After a month or more of eco fashion and design related events here in NYC, it is good to get back to basics and launch into some much needed time relaxing in the great outdoors and the city’s green spaces. What better way to kick back in eco chic style than is a super sexy pair of Del Forte Denim organic cotton jeans, sewn and finished in the U.S.A? It is no secret that some of the greenest babes out there wear Del Forte Denim, not only for the supreme fit and detailed tailoring, but also in solidarity with the company’s fashion forward attitude. Known on the street to be a stylish eco-luxe investment, the distinctive quality of Del Forte Denim makes them totally sustainable and covetable in their season-to-season appeal.
Designer Tierra Del Forte started her career in denim design in NYC more than a decade ago. Visiting domestic and international garment factories opened her eyes to the destructive impact that the fashion industry can have on both the environment and textile garment workers. She returned to California with strong aspirations to focus on eco-conscious style and sustainable practice. To accomplish this goal, Tierra started her line of premium organic denim, Del Forte Denim.
Del Forte Denim has partnered with the Sustainable Cotton Project(SCP), which has been building bridges between farmers, manufacturers and consumers since 1994. In an effort to pioneer markets for certified organic cotton, the two forces have collectively redefined high-end eco luxury and eco friendly production. A portion of Del Forte Denim’s proceeds go to support the SCP. Another aspect of Del Forte’s green mission is their ethically operated, anti-sweatshop facility in Los-Angeles, a city that is now a leader on this front, particularly with its cutting-edge wash development facilities. Del Forte has also launched a recycled denim initiative where customers can return their used Del Forte pieces to be ‘re-jean-erated’ into new edgy designs. Somewhat similar to Patagonia’s Common Threads Capilene recycling project, Rejeaneration allows the consumer to complete the loop of supply and demand.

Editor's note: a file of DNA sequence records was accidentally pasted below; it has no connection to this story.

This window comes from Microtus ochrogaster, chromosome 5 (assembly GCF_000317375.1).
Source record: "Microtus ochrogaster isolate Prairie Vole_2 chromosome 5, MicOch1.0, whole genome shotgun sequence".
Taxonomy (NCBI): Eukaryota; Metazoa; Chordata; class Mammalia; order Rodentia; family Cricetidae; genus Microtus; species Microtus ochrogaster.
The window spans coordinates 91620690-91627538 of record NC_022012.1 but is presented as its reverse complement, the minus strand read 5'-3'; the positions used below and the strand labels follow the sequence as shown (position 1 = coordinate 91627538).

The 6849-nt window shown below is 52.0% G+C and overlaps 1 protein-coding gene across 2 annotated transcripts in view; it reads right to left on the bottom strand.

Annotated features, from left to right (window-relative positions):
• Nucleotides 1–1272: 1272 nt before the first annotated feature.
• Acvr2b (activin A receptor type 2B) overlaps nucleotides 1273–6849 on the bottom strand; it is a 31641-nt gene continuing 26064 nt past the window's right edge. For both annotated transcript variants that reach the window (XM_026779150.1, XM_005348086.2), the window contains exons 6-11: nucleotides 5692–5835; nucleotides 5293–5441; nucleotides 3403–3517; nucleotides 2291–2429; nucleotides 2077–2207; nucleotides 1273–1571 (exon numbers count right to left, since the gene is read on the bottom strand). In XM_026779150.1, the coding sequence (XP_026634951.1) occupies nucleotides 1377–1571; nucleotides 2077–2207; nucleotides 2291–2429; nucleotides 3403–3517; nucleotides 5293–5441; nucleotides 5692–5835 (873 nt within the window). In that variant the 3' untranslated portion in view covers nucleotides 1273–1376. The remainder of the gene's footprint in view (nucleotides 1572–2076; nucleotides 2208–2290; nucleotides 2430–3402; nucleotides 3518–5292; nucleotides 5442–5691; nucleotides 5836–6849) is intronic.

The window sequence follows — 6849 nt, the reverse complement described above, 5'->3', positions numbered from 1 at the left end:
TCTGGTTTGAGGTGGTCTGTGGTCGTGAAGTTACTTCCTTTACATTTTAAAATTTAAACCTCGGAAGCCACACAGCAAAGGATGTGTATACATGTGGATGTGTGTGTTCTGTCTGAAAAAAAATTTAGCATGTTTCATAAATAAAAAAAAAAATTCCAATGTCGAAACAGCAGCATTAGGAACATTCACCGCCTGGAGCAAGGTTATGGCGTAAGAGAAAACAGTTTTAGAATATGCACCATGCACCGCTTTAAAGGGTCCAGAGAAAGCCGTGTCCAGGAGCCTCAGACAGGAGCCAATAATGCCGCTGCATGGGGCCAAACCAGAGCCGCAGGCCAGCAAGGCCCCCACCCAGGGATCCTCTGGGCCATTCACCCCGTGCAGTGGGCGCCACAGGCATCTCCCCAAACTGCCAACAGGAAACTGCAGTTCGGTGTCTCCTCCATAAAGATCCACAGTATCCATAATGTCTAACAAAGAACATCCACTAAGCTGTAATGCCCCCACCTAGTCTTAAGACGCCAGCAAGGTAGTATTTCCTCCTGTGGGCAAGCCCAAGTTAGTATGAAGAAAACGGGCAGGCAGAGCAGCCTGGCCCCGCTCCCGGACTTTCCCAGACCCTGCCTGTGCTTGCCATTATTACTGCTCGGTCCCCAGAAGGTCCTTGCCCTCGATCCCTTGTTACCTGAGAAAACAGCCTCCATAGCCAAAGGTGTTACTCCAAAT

Our green fashion friends, Bahar Shahpar and Shannon Lorraine, of the sustainable showroom, The Four Hundred, had a fabulous assortment of Del Forte’s latest denim offerings at the D&A green room just a few weeks ago. The Four Hundred also features other standout eco designers like Lara Miller, Sublet Clothing, and Bahar Shahpar as well as accessories designers Beyond Skin, Teich, Ashley Watson, and Cri De Coeur. (Stay tuned for more coverage of The Four Hundred’s sustainable style mission and fabulous designer offerings.) We love that they have chosen Del Forte to be part of their design collective – proof that Del Forte Denim is both blue and green on the fashion forward frontier.
+ Del Forte Denim + The Four Hundred + The Sustainable Cotton Project + Del Forte Denim on Greenloop
Thanks for the comments and interesting angle on cotton + sustainability. First of all, the jeans pictured at the top of this post are indeed Del Forte Denim. Aren't they great? We totally appreciate your concerns re: the true sustainability of a crop like cotton. This definitely comes up time and time again with Inhabitat readers. I encourage you to read more about the Sustainable Cotton Project - for US-based, locally-sourced, pesticide free and fair trade initiatives involving organic cotton. Although cotton and a lot of agriculture, for that matter, is far from perfect, SCP is a fairly encouraging approach as to how to support farmers and growers whose livelihoods still depend upon this industry. See http://www.sustainablecotton.org/html/growers/growers.html I also think that this recent article from GAIAM outlines the issues rather clearly and without greenwashing, per se: http://life.gaiam.com/gaiam/p/How-Eco-Is-Organic-Cotton-The-Facts-on-7-Questions.html It is important to add that if there is a way of supporting US-based farming that is clean and green, we should do so wholeheartedly. Having grown up on a small-family farm that struggled with staying afloat in the 1980's and 90's, it is vital to know that there is support for farmers' efforts to keep our countryside open, green, and free of toxins and unwanted development. Here's to supporting hardworking farmers and small-businesses while also being sustainably cutting edge in the process. Thanks for reading, Abigail @ Inhabitat
Organic demin is, to be honest, a lost idea on me. I find the idea of an organic cotton weird as it would just mean the cotton PLANT is organic, non of which, besides the buds, which are only organic by default, is used in the manufacture of the fabric. I very much doubt there is a trace of pesticides on the finished, non-organic cotton. Now SUSTAINABLE denim, thats a better one. Less transport means less emissions, a lower carbon footprint and a lower cost for the factory-to-shop of the jeans. BUT it also takes work from the people in developing countries who rely on it in order to live, so it can be a vicious circle. For the ultimate denim, perhaps locally made and finished jeans (sustainable in terms of potential energy) made from locally-ish sourced (easier for America, granted) fairtrade cotton?? For example, cotton grown in the same continent at least!! The same could potentially apply for all cotton clothing, but thats hopelessly utopic. On another note, I absolutely LOVE the top the model is wearing in the fishing boat picture (top of page). Is that from del Forte as well?